ASX Selects Distributed Ledger Technology to Replace CHESS

The ASX has announced its intention to replace CHESS using distributed ledger technology (DLT) developed by its technology partner Digital Asset (DA).

This is an excellent example to highlight that distributed ledger is so much more than just the Bitcoin bubble.

Distributed Ledger technology combines a number of different core elements that support the transfer process and recordkeeping:

  • Peer-to-peer networking and distributed data storage provide multiple copies of a single ledger across participants in the system so that all participants have a shared history of all transactions in the system.
  • Cryptography, in the form of hashes and digital signatures, provides a secure way to initiate a transaction that helps verify ownership and the availability of the asset for transfer.
  • Consensus algorithms provide a process for transactions to be confirmed and added to the single ledger.

CHESS (Clearing House Electronic Subregister System) is the system used by ASX to record shareholdings and manage the clearing and settlement of equity transactions in Australia. It was world-leading when introduced in the 1990s, providing name-on-register functionality, electronic communications and removing paper share certificates. It continues to be a robust and reliable system. ASX is now taking the opportunity to replace CHESS with a next generation post-trade platform using contemporary technology.

Today’s decision follows the successful build of enterprise-grade DLT software for core equity clearing and settlement functions, and the completion of extensive suitability testing by ASX and DA over the past two years. The testing confirms ASX’s confidence in the functional, capacity, security and resilience capabilities of DA’s application of DLT to meet the needs of Australia’s financial marketplace and maintain the highest regulatory and operational standards. The testing included two independent third party security reviews of DA’s technology.

The testing was conducted in parallel with a stakeholder consultation program, which included briefing of regulators, to enable ASX to develop a comprehensive understanding of what the market wants in replacing CHESS.

ASX will now work with stakeholders on finalising the scope of Day 1 functionality for the new system, drawing on its extensive consultation that will continue in 2018. Day 1 functionality and the proposed timing for transition are expected to be released for market feedback at the end of March 2018.

The new system will be operated by ASX on a secure private network where participants are known, ‘permissioned’ to have access, and must comply with ongoing and enforceable obligations.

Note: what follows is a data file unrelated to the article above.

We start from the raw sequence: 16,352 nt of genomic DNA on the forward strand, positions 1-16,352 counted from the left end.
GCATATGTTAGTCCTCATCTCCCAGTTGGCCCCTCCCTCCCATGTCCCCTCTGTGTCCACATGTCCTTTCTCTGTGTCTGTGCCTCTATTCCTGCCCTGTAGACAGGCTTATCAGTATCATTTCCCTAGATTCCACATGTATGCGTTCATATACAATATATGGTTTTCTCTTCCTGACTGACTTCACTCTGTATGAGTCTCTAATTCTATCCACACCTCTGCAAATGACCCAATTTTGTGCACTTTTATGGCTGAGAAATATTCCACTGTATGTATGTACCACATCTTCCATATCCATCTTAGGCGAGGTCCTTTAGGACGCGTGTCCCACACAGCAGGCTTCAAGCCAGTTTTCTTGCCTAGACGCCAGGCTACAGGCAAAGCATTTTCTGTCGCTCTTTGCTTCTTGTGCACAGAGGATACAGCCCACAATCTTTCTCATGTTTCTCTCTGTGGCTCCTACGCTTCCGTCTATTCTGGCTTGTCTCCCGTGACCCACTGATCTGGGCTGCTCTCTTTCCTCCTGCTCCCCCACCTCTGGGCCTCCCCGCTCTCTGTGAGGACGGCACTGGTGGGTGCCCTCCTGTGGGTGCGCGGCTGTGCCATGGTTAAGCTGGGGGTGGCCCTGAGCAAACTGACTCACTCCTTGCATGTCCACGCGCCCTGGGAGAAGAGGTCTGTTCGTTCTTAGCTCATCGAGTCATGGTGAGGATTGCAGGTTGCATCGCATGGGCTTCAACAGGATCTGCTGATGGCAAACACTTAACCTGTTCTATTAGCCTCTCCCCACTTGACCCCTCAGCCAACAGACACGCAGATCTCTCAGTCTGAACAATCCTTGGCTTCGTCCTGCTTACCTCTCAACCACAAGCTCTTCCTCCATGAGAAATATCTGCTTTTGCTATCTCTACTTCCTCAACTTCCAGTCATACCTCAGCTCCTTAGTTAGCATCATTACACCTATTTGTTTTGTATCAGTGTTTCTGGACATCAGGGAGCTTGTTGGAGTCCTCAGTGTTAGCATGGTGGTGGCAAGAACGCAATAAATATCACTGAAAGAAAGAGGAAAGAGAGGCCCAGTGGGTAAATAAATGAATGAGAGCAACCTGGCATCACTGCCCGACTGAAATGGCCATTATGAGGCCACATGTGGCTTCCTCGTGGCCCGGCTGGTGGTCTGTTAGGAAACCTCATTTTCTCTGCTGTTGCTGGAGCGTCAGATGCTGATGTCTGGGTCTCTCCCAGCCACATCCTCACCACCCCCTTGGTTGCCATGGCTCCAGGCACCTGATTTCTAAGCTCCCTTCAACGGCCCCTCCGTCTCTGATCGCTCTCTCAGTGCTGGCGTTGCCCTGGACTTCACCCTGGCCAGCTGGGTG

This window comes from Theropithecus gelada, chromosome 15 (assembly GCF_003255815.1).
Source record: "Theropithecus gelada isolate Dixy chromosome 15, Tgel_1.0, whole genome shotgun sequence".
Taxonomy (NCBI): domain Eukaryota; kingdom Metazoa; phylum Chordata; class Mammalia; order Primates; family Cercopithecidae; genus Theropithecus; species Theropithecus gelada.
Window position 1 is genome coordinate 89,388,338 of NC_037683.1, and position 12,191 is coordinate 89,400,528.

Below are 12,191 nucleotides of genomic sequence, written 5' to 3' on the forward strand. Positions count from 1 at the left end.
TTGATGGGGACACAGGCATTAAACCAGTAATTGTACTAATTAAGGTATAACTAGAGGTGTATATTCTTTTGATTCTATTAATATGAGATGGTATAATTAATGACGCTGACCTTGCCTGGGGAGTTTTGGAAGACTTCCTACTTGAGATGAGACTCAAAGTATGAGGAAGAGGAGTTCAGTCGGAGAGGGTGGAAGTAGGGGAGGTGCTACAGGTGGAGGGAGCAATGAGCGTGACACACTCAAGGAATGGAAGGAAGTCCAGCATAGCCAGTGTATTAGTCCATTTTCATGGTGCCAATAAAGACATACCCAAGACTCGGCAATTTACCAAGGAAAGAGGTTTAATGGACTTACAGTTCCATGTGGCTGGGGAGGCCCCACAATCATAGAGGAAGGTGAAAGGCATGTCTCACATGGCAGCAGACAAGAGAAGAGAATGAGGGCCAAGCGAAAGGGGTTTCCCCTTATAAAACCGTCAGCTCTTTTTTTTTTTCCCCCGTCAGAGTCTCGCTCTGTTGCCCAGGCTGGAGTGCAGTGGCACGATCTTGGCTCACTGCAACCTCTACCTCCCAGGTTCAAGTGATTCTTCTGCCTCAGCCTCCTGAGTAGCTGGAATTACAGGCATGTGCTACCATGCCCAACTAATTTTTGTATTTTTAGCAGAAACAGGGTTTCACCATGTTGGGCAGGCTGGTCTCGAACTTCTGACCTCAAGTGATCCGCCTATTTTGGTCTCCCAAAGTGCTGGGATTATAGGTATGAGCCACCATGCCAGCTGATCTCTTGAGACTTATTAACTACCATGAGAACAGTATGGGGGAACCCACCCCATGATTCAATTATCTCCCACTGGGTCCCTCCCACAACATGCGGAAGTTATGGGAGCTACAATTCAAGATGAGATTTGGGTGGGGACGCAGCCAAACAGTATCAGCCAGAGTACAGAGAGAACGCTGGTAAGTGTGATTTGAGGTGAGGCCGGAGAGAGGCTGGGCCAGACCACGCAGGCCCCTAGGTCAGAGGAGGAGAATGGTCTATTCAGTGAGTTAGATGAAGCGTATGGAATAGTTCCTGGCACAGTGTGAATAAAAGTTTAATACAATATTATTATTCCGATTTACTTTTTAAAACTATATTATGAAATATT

The system will be designed without access barriers to non-affiliated market operators and clearing and settlement facilities. It will also give ASX’s customers choice as to how they use ASX’s post-trade services. Customers will be able to connect in a similar way they do today, with the addition of using contemporary global ISO 20022 messaging, or they may interact directly with the distributed ledger. The transition period to the new system will be determined in consultation with stakeholders.

Dominic Stevens, ASX Managing Director and CEO, said: “ASX has been carefully examining distributed ledger technology for almost two-and-a-half years, including the last two years with Digital Asset, in order to understand its potential application. Having completed this work, we believe that using DLT to replace CHESS will enable our customers to develop new services and reduce their costs, and it will put Australia at the forefront of innovation in financial markets. While we have a lot more work still to do, today’s announcement is a major milestone on that journey.”

Peter Hiom, ASX Deputy CEO, said: “ASX has consulted extensively on the needs and priorities for replacing CHESS, including with customers, share registries, software vendors, other exchanges and industry associations. I am very grateful for their input and support. We’ve given over 80 DLT system demonstrations to more than 500 attendees, and conducted over 60 CHESS replacement workshops for more than 100 organisations from the global financial services industry.
“ASX has also formed a strong partnership with Digital Asset over the past two years, and we’re confident we have chosen the right partner. Together, we look forward to continuing to work with the industry as we finalise the requirements and the roadmap for implementation of the new system.”

Blythe Masters, Digital Asset CEO, said: “After so much hype surrounding distributed ledger technology, today’s announcement delivers the first meaningful proof that the technology can live up to its potential. Together, DA and our client ASX have shown that the technology not only works, but can meet the requirements of mission critical financial infrastructure.”

Coinciding with today’s decision, ASX will exercise its pro-rata right to participate in DA’s recent Series B fundraising and subscribe for US$3.5 million convertible notes. ASX and DA have agreed to work exclusively on DLT in Australia and New Zealand. This agreement applies while the Day 1 functionality of the new system is being finalised, and will continue subject to agreement of the full contractual arrangements for the development and support of the new system. These decisions underscore ASX’s strong commitment to working with DA to unlock the benefits of DLT.